Our Opinion: Postponing ‘catastrophe’ at re-election

Surprised? After months of “sky-is-falling” rhetoric about the possibility of our federal government defaulting on its financial obligations, a compromise has been reached.

The compromise came as a deadline loomed to raise our nation’s debt ceiling. Absent a deal, the U.S. Treasury would be unable to pay its bills, risking default.

The agreement, if approved, is expected to preserve our country’s excellent credit rating, reassure investors worldwide and stabilize recent market tremors.

In achieving a compromise, were our elected leaders — who squabbled and traded accusations for months — concerned about our nation’s health or re-election?

The answer may be gleaned from the deal.

No one — neither President Obama nor Democrats and Republicans in Congress — wanted to be perceived as the intractable obstacle allowing our nation to default.

Not only does the compromise pull us back from the brink of what has been characterized as a “catastrophe,” it permits everyone involved to claim victory.

Obama gained in his objective to extend the Treasury’s borrowing authority beyond the 2012 elections, sparing him from a bruising rematch in advance of his re-election bid.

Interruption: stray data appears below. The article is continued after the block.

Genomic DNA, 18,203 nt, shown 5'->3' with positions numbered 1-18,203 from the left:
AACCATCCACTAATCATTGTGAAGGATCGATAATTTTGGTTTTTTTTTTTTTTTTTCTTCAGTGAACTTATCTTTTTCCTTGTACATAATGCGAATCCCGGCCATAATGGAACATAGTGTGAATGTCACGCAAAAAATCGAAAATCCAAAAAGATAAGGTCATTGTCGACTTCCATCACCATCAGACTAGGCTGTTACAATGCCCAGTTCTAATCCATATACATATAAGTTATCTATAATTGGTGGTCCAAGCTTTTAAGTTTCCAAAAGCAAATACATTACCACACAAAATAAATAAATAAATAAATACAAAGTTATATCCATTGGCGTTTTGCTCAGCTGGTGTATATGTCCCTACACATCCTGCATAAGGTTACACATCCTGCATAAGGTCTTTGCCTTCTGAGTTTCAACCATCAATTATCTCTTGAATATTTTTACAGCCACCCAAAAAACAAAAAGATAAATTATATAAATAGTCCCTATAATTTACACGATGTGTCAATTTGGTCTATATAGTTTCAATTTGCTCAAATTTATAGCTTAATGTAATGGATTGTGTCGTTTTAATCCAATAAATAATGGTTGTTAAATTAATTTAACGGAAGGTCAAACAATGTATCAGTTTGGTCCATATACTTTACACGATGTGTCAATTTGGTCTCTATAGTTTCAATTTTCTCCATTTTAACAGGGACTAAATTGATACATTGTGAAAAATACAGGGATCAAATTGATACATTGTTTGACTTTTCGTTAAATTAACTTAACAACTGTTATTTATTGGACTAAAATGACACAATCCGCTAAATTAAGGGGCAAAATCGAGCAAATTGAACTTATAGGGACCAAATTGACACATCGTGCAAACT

Democrats succeeded in protecting Social Security, Medicaid and food stamps from automatic cuts.

Republicans prevailed in avoiding tax hikes and in cutting $2.4 trillion from federal spending over the next decade.

Left on the cutting room floor was a balanced budget amendment for the federal government.

As compromises go, this one was necessary and is designed to curb Washington’s appetite to tax and spend.

But our nation’s debt remains in excess of $14 trillion.

The deal fashioned by the president and Congress is yet another example of their shared mantra: Avoid tough decisions that can be put off until after re-election.

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